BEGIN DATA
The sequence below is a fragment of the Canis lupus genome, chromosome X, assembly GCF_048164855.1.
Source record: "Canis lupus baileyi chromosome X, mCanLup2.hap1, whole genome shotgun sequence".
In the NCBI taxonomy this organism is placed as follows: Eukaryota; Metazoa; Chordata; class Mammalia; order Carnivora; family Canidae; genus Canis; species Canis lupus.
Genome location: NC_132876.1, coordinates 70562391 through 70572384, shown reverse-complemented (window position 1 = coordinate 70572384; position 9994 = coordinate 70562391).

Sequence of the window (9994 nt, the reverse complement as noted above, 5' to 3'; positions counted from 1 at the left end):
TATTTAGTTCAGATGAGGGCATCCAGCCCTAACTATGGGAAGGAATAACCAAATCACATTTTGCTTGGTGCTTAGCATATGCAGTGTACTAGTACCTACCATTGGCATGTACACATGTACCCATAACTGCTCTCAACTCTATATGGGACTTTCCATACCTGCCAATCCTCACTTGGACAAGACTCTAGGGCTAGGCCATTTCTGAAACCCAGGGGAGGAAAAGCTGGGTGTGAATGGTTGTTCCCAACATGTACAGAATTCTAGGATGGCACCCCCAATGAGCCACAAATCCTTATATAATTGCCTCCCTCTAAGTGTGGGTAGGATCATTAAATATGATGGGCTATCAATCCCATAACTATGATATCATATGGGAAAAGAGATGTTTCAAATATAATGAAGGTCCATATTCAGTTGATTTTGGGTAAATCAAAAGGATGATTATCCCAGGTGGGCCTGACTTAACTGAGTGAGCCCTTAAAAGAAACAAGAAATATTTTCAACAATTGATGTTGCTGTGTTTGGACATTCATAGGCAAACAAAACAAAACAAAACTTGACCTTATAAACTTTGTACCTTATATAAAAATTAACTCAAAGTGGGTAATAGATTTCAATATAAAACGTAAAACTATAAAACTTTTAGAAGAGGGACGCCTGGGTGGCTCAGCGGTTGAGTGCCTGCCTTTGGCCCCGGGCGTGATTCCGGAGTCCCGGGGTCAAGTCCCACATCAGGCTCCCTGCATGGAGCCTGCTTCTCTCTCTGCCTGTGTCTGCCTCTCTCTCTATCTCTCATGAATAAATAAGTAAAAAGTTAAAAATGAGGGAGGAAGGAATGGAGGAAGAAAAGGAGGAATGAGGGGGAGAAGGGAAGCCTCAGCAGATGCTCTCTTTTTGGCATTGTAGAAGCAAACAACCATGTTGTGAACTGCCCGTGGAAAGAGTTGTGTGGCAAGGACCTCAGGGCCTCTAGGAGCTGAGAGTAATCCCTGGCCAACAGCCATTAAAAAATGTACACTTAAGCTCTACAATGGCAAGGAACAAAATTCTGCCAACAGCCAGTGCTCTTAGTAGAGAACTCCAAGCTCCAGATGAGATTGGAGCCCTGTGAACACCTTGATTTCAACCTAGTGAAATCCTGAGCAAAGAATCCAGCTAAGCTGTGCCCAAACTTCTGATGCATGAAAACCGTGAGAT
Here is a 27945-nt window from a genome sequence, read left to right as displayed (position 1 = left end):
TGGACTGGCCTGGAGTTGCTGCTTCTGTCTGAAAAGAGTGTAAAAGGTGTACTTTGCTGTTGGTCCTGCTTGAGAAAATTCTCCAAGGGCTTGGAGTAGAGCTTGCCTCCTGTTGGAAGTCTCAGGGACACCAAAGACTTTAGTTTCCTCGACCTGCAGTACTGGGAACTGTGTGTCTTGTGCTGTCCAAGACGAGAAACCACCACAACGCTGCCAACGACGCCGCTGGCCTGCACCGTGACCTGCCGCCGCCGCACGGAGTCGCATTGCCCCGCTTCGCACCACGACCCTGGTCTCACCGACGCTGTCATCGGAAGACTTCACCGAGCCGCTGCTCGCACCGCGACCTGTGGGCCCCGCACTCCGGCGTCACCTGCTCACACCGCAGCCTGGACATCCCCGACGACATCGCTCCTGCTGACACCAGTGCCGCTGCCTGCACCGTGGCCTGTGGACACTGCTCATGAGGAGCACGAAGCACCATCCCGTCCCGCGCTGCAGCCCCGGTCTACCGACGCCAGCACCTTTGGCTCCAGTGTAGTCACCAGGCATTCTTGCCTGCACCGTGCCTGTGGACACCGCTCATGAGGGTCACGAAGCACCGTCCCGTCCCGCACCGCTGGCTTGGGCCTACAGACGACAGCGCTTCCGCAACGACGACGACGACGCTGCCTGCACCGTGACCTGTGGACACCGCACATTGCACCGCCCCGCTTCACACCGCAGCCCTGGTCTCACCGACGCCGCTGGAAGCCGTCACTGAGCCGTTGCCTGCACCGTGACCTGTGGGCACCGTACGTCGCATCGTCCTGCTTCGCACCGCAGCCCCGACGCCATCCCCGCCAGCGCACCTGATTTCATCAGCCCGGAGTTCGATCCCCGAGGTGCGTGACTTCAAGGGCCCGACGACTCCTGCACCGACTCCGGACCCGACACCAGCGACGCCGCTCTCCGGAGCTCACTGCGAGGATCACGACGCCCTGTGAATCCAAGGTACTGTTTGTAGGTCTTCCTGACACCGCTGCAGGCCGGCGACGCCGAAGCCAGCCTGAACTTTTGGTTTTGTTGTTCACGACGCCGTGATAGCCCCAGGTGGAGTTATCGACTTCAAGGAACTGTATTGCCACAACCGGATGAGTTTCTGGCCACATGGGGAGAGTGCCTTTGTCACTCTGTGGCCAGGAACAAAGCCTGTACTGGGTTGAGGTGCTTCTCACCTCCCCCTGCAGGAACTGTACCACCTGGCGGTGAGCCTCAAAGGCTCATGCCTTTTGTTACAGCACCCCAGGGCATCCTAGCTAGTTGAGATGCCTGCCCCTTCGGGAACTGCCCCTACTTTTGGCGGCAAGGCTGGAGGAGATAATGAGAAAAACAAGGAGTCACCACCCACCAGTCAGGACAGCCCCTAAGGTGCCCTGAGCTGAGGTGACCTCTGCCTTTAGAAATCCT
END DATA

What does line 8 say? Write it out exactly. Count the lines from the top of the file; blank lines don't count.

TGGACTGGCCTGGAGTTGCTGCTTCTGTCTGAAAAGAGTGTAAAAGGTGTACTTTGCTGTTGGTCCTGCTTGAGAAAATTCTCCAAGGGCTTGGAGTAGAGCTTGCCTCCTGTTGGAAGTCTCAGGGACACCAAAGACTTTAGTTTCCTCGACCTGCAGTACTGGGAACTGTGTGTCTTGTGCTGTCCAAGACGAGAAACCACCACAACGCTGCCAACGACGCCGCTGGCCTGCACCGTGACCTGCCGCCGCCGCACGGAGTCGCATTGCCCCGCTTCGCACCACGACCCTGGTCTCACCGACGCTGTCATCGGAAGACTTCACCGAGCCGCTGCTCGCACCGCGACCTGTGGGCCCCGCACTCCGGCGTCACCTGCTCACACCGCAGCCTGGACATCCCCGACGACATCGCTCCTGCTGACACCAGTGCCGCTGCCTGCACCGTGGCCTGTGGACACTGCTCATGAGGAGCACGAAGCACCATCCCGTCCCGCGCTGCAGCCCCGGTCTACCGACGCCAGCACCTTTGGCTCCAGTGTAGTCACCAGGCATTCTTGCCTGCACCGTGCCTGTGGACACCGCTCATGAGGGTCACGAAGCACCGTCCCGTCCCGCACCGCTGGCTTGGGCCTACAGACGACAGCGCTTCCGCAACGACGACGACGACGCTGCCTGCACCGTGACCTGTGGACACCGCACATTGCACCGCCCCGCTTCACACCGCAGCCCTGGTCTCACCGACGCCGCTGGAAGCCGTCACTGAGCCGTTGCCTGCACCGTGACCTGTGGGCACCGTACGTCGCATCGTCCTGCTTCGCACCGCAGCCCCGACGCCATCCCCGCCAGCGCACCTGATTTCATCAGCCCGGAGTTCGATCCCCGAGGTGCGTGACTTCAAGGGCCCGACGACTCCTGCACCGACTCCGGACCCGACACCAGCGACGCCGCTCTCCGGAGCTCACTGCGAGGATCACGACGCCCTGTGAATCCAAGGTACTGTTTGTAGGTCTTCCTGACACCGCTGCAGGCCGGCGACGCCGAAGCCAGCCTGAACTTTTGGTTTTGTTGTTCACGACGCCGTGATAGCCCCAGGTGGAGTTATCGACTTCAAGGAACTGTATTGCCACAACCGGATGAGTTTCTGGCCACATGGGGAGAGTGCCTTTGTCACTCTGTGGCCAGGAACAAAGCCTGTACTGGGTTGAGGTGCTTCTCACCTCCCCCTGCAGGAACTGTACCACCTGGCGGTGAGCCTCAAAGGCTCATGCCTTTTGTTACAGCACCCCAGGGCATCCTAGCTAGTTGAGATGCCTGCCCCTTCGGGAACTGCCCCTACTTTTGGCGGCAAGGCTGGAGGAGATAATGAGAAAAACAAGGAGTCACCACCCACCAGTCAGGACAGCCCCTAAGGTGCCCTGAGCTGAGGTGACCTCTGCCTTTAGAAATCCT